This is the final episode of our two-part conversation with Alec Ross (@AlecJRoss),digital transformation expert and author of The New York Times bestseller:The Industries of the Future. Read part 1 here.
Innovation expert Alec Ross breaks down what's next for the digital world. He helps us anticipate the advances and stumbling blocks that will emerge in the next ten years, and takes us to school on how to navigate them.
In this must-read interview, Ross addresses some tough questions:
Hope you enjoy the conversation.
Appian: So, it sounds like you're pretty optimistic about the future.
Ross: I'd say that I'm more optimistic than pessimistic about the future. I think the future is going to be better than the past. I'm 46 years of age. When I was born, the mean life expectancy, globally, was 57 years of age.
Today, it's 72. And I think the slope on that graph is likely to continue. If I live into my 80s, life expectancy could get up into the 90s.
So, the trend is that people are going to live longer lives. They'll also live healthier lives. They will be more active later in life.
Our ability to access knowledge will become ever easier. I do think things, net-net, are going to be positive but well short of utopian.
Appian: What about the acceleration of change? How will the speed of disruption impact life in the future?
Ross: It will take away the predictability of: "I've got a college degree, so I can go work at company X for 30 years utilizing these skills." That kind of security I think is gone, and it's not coming back. So, the future is promise and peril not Star Trek, but it's also not Mad Max.
Appian: To pick up on that point, what do you make of the conflict between automation and labor, and the cynics who mostly see a future where human labor is displaced by technology and machines?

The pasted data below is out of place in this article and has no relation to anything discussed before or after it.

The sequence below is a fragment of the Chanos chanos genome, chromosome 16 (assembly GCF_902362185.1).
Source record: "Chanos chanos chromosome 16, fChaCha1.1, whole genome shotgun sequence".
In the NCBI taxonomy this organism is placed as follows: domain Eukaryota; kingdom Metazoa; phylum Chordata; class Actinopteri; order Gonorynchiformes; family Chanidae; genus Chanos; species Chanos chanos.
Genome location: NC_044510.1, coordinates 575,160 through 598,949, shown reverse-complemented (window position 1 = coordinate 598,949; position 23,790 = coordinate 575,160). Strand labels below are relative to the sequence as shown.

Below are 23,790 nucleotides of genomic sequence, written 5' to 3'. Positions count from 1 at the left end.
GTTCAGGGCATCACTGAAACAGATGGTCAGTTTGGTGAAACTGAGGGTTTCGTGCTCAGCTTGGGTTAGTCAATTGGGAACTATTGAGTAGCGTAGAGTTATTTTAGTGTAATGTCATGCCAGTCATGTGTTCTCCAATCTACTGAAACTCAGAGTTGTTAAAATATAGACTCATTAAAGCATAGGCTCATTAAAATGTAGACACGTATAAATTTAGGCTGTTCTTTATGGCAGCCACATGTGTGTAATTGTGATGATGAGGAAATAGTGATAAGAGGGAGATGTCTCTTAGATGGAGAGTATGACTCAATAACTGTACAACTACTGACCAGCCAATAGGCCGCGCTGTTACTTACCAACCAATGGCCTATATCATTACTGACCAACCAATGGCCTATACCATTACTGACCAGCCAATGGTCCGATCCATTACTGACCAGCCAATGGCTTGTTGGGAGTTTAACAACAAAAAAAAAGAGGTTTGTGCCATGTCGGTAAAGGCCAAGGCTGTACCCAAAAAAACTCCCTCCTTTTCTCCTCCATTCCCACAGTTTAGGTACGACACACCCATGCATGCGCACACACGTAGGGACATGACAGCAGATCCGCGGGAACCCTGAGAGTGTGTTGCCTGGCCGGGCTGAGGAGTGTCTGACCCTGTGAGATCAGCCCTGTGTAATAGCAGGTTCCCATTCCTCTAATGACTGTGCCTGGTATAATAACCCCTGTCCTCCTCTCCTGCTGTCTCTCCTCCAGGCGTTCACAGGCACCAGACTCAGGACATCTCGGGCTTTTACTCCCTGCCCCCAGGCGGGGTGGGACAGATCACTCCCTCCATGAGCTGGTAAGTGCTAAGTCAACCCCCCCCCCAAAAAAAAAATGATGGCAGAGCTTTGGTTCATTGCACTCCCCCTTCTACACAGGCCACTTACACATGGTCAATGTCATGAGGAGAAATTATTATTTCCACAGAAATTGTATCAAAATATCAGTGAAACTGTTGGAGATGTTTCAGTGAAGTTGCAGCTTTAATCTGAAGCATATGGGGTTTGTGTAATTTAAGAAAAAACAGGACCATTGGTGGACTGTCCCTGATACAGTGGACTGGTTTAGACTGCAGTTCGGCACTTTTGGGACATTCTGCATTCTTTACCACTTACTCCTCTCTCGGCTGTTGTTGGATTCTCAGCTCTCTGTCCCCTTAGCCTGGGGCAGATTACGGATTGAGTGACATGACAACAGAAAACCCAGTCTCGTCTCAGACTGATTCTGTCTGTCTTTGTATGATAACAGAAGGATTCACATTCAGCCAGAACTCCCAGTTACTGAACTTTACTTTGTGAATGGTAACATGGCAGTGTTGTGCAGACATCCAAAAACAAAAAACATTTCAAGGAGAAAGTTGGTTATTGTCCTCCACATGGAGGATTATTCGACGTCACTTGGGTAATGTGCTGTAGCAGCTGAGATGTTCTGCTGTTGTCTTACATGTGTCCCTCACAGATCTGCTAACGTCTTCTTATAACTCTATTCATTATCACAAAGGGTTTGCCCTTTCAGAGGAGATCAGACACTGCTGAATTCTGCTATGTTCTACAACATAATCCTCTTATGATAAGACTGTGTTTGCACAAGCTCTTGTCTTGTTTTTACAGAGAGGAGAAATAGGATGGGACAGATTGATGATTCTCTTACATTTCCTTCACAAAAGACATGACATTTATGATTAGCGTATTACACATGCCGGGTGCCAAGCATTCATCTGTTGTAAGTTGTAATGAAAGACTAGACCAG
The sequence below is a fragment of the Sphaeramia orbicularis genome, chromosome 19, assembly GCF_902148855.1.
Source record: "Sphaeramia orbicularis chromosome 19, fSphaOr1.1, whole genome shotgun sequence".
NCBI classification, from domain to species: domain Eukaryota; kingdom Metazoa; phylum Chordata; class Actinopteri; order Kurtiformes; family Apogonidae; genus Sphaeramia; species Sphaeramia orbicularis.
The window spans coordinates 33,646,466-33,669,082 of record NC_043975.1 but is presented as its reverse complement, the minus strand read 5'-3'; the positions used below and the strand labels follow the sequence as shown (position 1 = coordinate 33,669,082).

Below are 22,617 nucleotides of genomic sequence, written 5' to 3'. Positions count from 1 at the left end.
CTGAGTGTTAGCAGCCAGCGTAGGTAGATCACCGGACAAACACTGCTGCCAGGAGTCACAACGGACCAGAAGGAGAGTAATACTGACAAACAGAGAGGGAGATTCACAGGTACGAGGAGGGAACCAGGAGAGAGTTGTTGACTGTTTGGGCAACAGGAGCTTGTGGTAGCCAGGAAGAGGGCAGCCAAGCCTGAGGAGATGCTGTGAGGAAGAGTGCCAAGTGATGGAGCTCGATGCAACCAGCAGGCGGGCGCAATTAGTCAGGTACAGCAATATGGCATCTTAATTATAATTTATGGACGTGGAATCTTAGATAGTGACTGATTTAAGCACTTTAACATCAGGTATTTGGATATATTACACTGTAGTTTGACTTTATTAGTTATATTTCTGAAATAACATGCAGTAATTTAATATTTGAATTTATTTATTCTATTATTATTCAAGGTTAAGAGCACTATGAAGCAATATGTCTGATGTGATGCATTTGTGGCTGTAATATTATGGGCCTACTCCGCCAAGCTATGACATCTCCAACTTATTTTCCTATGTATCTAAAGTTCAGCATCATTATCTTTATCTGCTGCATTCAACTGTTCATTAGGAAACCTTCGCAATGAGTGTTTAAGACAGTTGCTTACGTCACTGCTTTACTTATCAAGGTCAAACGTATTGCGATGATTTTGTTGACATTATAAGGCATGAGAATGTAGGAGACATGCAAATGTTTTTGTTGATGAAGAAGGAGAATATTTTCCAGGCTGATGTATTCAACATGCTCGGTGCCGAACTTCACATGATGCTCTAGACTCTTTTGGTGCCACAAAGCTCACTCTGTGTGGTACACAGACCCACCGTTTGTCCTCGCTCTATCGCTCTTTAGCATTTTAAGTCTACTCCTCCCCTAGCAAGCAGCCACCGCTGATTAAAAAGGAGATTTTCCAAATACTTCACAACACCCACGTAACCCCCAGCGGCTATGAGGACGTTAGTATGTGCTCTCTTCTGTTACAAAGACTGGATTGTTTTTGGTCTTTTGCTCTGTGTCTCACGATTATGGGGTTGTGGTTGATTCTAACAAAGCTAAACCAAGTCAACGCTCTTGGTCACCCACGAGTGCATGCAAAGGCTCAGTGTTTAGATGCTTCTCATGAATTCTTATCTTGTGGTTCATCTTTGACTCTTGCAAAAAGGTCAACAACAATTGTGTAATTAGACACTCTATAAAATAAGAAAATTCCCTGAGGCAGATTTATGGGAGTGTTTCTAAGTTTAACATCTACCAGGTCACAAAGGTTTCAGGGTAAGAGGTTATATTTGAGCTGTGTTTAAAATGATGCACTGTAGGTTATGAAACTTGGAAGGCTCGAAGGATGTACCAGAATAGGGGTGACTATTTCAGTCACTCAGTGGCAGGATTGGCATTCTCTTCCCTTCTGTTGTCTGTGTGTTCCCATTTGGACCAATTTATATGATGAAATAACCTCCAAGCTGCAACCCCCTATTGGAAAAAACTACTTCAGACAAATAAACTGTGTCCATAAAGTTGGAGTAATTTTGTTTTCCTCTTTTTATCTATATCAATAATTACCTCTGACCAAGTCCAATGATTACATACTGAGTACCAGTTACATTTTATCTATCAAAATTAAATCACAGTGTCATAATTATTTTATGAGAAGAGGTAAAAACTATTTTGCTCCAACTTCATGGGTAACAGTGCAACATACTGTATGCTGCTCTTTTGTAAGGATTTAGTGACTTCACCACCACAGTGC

Ross: I have a nuanced view of it.
Technology has always substituted labor. And it tends not to happen evenly over time. There are spikes. And most of the automation of labor is a net positive.
Pretty much every process that is dominantly manual and routine, has been substituted by technology. And I think this is a good thing, because it pushes us into more productive forms of labor.
Appian: What about the human impacts of automation? How do you see that playing out in the long term?
Ross: Humans are not as easy to update as software. You can't plug us into the wall, turn on the Wi-Fi, and in an hour our operating system is upgraded. That's not the way we work. It's much more difficult for us to adapt.
I think that you have to be willing to take the long view and say: "Over decades this is going to be good for all of us. The pain of job displacement in the short term is real. So, it all depends on your perspective and your time frame.
But the fact that human labor has gone from being dull, dreary and dangerous and to being more productive and more cognitive is not a bad thing.
Appian: Which brings me to the topic of digital transformation. It's a hot topic, but it means different things to different people. How would you define digital transformation for non-tech, senior execs?
Ross: To me it's all about a very powerful set of tools that weren't available to people 20 years ago, tools that enable us to work better, faster and cheaper. My father was a real estate lawyer in Hurricane, West Virginia. And he spent most of his life writing the same darn words on a yellow legal pad.